Rapid Identification of Key Copy Number Alterations in B- and T-Cell Acute Lymphoblastic Leukemia by Digital Multiplex Ligation-Dependent Probe Amplification

Deepshi Thakral, Gurvinder Kaur, Ritu Gupta, Anne Benard-Slagter, Suvi Savola, Indresh Kumar, Rajni Anand, Lata Rani, Pramod Verma, Sangeeta Joshi, Lalit Kumar, Atul Sharma, Sameer Bakhshi, Rachna Seth, Vivek Singh
Frontiers in Oncology 2019, 9: 871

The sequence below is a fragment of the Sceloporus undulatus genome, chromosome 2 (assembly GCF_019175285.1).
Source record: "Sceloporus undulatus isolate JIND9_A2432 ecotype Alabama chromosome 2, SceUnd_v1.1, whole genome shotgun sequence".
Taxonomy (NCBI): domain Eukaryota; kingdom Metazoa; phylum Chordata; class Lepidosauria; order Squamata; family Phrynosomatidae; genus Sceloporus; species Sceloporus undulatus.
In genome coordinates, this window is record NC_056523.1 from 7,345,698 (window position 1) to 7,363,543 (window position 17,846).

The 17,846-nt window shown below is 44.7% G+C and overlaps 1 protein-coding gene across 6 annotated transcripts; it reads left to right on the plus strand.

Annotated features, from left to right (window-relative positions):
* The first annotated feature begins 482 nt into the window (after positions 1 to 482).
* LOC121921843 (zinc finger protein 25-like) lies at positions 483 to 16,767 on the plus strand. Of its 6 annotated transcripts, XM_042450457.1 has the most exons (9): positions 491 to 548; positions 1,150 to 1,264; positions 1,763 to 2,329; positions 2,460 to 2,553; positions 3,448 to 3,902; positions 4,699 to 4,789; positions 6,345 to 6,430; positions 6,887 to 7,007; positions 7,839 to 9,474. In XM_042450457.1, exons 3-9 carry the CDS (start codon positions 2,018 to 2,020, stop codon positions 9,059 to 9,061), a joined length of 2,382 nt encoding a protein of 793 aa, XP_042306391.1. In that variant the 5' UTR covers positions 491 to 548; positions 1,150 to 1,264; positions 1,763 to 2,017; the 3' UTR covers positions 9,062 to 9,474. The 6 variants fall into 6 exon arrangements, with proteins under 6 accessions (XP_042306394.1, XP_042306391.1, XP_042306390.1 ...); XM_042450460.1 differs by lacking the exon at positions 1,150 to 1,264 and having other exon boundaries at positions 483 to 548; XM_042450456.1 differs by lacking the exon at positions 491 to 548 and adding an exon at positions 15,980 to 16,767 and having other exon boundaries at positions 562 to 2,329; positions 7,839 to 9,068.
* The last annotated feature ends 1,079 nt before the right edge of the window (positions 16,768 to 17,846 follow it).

Recurrent clonal genetic alterations are the hallmark of Acute Lymphoblastic Leukemia (ALL) and govern the risk stratification, response to treatment and clinical outcome. In this retrospective study conducted on ALL patient samples, the purpose was to estimate the copy number alterations (CNAs) in ALL by digitalMLPA (dMLPA), validation of the dMLPA data by conventional MLPA and RT-PCR, and correlation of CNAs with Minimal Residual Disease (MRD) status. The ALL patient samples ( n = 151; B-ALL, n = 124 cases and T-ALL, n = 27 cases) were assessed for CNAs by dMLPA for detection of sub-microscopic CNAs and ploidy status. This assay allowed detection of ploidy changes and CNAs by multiplexing of karyotyping probes and probes covering 54 key gene targets implicated in ALL. Using the dMLPA assay, CNAs were detected in ~89% ( n = 131) of the cases with 66% of the cases harboring ≥3 CNAs. Deletions in CDKN2A/B, IKZF1 , and PAX5 genes were detectable in a quarter of these cases. Heterozygous and homozygous gene deletions, and duplications were observed in genes involved in cell cycle control, tumor suppression, lineage differentiation, lymphoid signaling, and transcriptional regulators with implications in treatment response and survival outcome. Distinct CNAs profiles were evident in B-ALL and T-ALL cases. Additionally, the dMLPA assay could reliably identify ploidy status and copy number-based gene fusions ( SIL-TAL1, NUP214-ABL, EBF1-PDGFRB ). Cases of B-ALL with no detectable recurrent genetic abnormalities could potentially be risk stratified based on the CNA profile. In addition to the commonly used gene deletions for risk assessment ( IKZF1, EBF1, CDKN2A/B ), we identified a broader spectrum of gene alterations (gains of- RUNX1, LEF1, NR3C2, PAR1, PHF6; deletions of- NF1, SUZ12, MTAP ) that significantly correlated with the status of MRD clearance. The CNAs detected by dMLPA were validated by conventional MLPA and showed high concordance ( r = 0.99). Our results demonstrated dMLPA to be a robust and reliable alternative for rapid detection of key CNAs in newly diagnosed ALL patients. Integration of ploidy status and CNAs detected by dMLPA with cytogenetic and clinical risk factors holds great potential in further refinement of patient risk stratification and response to treatment in ALL.

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